Is it possible to calculate some 2D Effects with OpenGL. I know how to draw a single frame, but i don’t know which buffer to fill with the effect and how i can draw it to screen fast.
I have got bad news.
It’s impossible to draw directly to buffers.
The only way to go is glCopyPixels, which is painful. It’s not designed for high fill-rate apps. Plus, you’ll mess up Z-buffer data.
I think you should consider to reinvent your effects in 3D. Something simple would be to render a texture with your effect, and billboard the effect in a QUAD.
Some of the best effects I’ve seen combine 3D geometry and billboarding tecniques. Add some neat alpha blending, and you’ll get cool visual effects.
2d effects are quite simple to do in OpenGL, although it is very much oriented to do 3d ops. The gl(u)Ortho(2D) function removes any perspective you will get while doing 3d.
Its all in how you set up your transformations, and drawing your vertices. Either you can draw everything using glVertex2(3)f(), while disable depth buffering, or you can use the glOrtho calls.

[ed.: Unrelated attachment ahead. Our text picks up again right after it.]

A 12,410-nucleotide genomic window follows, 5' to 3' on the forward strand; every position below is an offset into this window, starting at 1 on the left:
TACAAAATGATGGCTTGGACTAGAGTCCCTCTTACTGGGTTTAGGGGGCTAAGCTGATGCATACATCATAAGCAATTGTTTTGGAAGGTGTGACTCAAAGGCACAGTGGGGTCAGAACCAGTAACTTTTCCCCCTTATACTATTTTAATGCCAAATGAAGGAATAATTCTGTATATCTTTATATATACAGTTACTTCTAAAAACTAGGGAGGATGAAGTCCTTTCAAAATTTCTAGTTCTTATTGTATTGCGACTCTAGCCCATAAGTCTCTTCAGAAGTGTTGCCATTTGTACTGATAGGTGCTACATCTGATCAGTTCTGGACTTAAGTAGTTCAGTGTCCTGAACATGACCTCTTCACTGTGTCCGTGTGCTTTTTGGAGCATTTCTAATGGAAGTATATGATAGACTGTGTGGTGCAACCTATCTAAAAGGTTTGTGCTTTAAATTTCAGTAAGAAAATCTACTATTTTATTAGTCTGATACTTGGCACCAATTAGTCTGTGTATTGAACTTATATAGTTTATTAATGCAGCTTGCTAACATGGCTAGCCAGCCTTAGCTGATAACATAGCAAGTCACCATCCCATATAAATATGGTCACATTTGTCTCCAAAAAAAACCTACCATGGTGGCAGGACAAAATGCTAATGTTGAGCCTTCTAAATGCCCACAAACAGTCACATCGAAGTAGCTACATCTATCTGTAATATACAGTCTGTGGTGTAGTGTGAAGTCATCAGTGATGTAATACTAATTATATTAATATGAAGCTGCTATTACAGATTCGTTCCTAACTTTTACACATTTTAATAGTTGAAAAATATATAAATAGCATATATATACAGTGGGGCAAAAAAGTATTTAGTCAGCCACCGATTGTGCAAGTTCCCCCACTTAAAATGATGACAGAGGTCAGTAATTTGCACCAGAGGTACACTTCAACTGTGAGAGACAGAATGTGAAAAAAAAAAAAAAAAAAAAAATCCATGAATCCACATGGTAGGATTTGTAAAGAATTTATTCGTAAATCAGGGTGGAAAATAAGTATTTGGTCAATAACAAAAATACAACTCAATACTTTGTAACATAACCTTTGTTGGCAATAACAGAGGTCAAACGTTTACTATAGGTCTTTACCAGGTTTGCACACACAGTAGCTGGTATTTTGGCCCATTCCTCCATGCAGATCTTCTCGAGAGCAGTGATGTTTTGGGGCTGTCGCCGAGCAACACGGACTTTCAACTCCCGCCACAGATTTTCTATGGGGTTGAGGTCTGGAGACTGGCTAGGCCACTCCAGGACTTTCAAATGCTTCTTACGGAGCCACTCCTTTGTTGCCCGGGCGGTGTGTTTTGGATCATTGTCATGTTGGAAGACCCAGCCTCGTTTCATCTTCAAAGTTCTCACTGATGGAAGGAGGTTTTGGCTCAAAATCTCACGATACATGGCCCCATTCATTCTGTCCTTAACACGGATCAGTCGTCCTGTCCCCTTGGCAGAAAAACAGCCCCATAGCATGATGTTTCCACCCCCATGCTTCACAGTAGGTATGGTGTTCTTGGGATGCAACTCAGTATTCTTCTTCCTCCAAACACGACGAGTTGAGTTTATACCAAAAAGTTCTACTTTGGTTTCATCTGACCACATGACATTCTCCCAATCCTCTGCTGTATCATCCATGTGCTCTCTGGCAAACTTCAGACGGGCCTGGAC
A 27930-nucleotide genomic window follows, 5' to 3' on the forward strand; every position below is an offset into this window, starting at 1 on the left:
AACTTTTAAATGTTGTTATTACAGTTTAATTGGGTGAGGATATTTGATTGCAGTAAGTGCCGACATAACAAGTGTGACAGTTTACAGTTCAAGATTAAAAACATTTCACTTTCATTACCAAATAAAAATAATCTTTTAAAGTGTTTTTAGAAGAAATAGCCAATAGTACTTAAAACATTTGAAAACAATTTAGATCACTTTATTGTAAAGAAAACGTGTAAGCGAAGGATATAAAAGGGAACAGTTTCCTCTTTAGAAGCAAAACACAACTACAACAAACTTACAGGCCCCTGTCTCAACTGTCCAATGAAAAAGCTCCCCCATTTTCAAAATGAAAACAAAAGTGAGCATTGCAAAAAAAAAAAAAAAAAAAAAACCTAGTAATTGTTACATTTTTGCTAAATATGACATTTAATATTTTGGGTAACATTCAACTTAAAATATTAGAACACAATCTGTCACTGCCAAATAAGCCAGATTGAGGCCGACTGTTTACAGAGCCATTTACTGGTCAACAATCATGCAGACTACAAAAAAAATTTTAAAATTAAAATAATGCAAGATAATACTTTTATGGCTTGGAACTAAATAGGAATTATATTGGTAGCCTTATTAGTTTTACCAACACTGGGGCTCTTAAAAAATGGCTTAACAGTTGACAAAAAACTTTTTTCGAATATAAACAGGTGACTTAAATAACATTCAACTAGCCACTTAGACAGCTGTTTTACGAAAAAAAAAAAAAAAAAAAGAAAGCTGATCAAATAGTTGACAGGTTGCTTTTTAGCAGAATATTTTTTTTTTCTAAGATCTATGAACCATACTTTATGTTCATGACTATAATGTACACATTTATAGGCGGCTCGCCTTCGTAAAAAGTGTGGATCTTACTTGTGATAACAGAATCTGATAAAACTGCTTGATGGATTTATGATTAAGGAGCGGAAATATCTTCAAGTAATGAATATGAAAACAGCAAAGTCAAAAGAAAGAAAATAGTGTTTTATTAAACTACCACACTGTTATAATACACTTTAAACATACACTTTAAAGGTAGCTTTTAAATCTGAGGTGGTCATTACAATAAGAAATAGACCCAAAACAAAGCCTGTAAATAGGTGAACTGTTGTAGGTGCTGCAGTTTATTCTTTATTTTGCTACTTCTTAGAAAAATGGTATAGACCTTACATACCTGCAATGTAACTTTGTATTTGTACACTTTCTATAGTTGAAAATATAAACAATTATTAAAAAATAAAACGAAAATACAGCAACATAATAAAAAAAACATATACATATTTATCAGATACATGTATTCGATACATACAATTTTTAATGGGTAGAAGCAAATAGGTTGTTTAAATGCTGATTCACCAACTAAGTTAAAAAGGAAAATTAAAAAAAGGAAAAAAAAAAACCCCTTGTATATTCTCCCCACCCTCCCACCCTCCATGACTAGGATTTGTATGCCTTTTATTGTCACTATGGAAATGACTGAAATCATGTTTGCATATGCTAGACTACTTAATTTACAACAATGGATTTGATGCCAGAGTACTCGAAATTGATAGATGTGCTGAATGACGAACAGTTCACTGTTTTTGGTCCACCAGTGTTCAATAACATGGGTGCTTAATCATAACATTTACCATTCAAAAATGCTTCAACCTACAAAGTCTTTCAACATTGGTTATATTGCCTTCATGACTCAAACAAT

OpenGL is streamlined for 3d, but that doesn’t mean you can’t mold it to do your anything you want.
I tried it with 2 triangles (or a quad) with a texture, but i had problem with filling the texture used by gluBitmap.
Is my code wrong ?
Yes, you do not use glBitmap for texturing.
I assume that you want to do procedural texture maps… at least this is what I can guess from your post.
There is alredy some thread around these forums, on the topic, but I will sum up the concept here.
You have an array in memory holding pixel data for a texture, in whatever format you like. It should be arranged as a linear vector, not a multi-dimensional array:
This could be a 32x32 map, containg RGBA data (4 components).
The application should roughly work like this:
- activate a texture object for the map, with glBindTexture
- set the texture data calling glTexImage2D
- ENTER MAIN LOOP
- reactivate the texture object for the map
- store the calculated texture pixels in the texture map buffer
- update actual texture data, by calling glTexSubImage2D; this is preferred to reusing glTexImage for performance reasons
- render object with texture coordinates
- iterate the process…